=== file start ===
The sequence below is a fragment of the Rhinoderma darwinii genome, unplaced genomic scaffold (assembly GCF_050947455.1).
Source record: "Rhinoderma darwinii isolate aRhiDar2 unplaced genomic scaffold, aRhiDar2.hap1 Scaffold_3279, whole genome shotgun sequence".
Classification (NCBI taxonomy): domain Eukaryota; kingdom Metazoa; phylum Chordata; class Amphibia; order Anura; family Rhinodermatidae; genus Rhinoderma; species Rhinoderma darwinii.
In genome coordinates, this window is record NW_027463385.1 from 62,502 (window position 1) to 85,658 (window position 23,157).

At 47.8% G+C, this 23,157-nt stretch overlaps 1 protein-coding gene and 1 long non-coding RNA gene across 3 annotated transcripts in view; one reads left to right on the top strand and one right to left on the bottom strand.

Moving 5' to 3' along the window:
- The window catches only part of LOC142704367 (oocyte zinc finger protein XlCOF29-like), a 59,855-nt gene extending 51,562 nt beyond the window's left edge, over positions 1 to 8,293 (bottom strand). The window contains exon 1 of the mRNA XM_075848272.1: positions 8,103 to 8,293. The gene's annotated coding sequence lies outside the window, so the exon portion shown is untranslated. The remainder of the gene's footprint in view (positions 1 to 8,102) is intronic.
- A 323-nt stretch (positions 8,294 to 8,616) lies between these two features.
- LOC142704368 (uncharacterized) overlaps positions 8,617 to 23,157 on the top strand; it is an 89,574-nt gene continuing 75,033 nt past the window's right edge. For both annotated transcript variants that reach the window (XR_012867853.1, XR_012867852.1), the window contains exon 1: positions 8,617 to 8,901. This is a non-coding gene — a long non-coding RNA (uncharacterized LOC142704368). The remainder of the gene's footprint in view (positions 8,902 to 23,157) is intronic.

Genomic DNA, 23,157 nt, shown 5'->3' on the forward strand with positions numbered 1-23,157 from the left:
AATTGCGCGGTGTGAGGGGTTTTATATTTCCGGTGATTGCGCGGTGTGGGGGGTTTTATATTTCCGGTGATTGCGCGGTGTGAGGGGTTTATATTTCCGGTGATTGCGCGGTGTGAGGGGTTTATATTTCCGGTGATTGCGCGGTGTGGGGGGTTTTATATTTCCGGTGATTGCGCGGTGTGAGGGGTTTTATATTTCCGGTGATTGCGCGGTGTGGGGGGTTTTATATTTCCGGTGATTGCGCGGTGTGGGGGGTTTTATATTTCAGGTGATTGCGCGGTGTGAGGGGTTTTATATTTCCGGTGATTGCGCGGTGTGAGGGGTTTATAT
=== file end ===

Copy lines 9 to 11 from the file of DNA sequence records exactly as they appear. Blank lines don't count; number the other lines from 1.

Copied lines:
- LOC142704368 (uncharacterized) overlaps positions 8,617 to 23,157 on the top strand; it is an 89,574-nt gene continuing 75,033 nt past the window's right edge. For both annotated transcript variants that reach the window (XR_012867853.1, XR_012867852.1), the window contains exon 1: positions 8,617 to 8,901. This is a non-coding gene — a long non-coding RNA (uncharacterized LOC142704368). The remainder of the gene's footprint in view (positions 8,902 to 23,157) is intronic.

Genomic DNA, 23,157 nt, shown 5'->3' on the forward strand with positions numbered 1-23,157 from the left:
AATTGCGCGGTGTGAGGGGTTTTATATTTCCGGTGATTGCGCGGTGTGGGGGGTTTTATATTTCCGGTGATTGCGCGGTGTGAGGGGTTTATATTTCCGGTGATTGCGCGGTGTGAGGGGTTTATATTTCCGGTGATTGCGCGGTGTGGGGGGTTTTATATTTCCGGTGATTGCGCGGTGTGAGGGGTTTTATATTTCCGGTGATTGCGCGGTGTGGGGGGTTTTATATTTCCGGTGATTGCGCGGTGTGGGGGGTTTTATATTTCAGGTGATTGCGCGGTGTGAGGGGTTTTATATTTCCGGTGATTGCGCGGTGTGAGGGGTTTATAT